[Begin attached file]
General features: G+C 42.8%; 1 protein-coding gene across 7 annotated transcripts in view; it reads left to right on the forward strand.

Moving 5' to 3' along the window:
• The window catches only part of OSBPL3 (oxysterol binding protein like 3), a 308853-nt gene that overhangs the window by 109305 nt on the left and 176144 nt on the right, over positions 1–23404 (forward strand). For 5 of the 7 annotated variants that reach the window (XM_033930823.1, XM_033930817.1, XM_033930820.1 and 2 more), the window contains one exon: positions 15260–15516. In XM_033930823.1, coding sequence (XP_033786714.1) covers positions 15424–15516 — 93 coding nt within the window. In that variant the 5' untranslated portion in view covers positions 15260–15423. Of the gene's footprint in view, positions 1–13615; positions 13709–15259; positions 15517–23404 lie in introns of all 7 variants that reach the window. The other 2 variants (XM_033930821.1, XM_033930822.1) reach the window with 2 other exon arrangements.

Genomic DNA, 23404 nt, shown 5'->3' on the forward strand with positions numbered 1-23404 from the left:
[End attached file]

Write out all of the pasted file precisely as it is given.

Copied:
General features: G+C 42.8%; 1 protein-coding gene across 7 annotated transcripts in view; it reads left to right on the forward strand.

Moving 5' to 3' along the window:
• The window catches only part of OSBPL3 (oxysterol binding protein like 3), a 308853-nt gene that overhangs the window by 109305 nt on the left and 176144 nt on the right, over positions 1–23404 (forward strand). For 5 of the 7 annotated variants that reach the window (XM_033930823.1, XM_033930817.1, XM_033930820.1 and 2 more), the window contains one exon: positions 15260–15516. In XM_033930823.1, coding sequence (XP_033786714.1) covers positions 15424–15516 — 93 coding nt within the window. In that variant the 5' untranslated portion in view covers positions 15260–15423. Of the gene's footprint in view, positions 1–13615; positions 13709–15259; positions 15517–23404 lie in introns of all 7 variants that reach the window. The other 2 variants (XM_033930821.1, XM_033930822.1) reach the window with 2 other exon arrangements.

Genomic DNA, 23404 nt, shown 5'->3' on the forward strand with positions numbered 1-23404 from the left: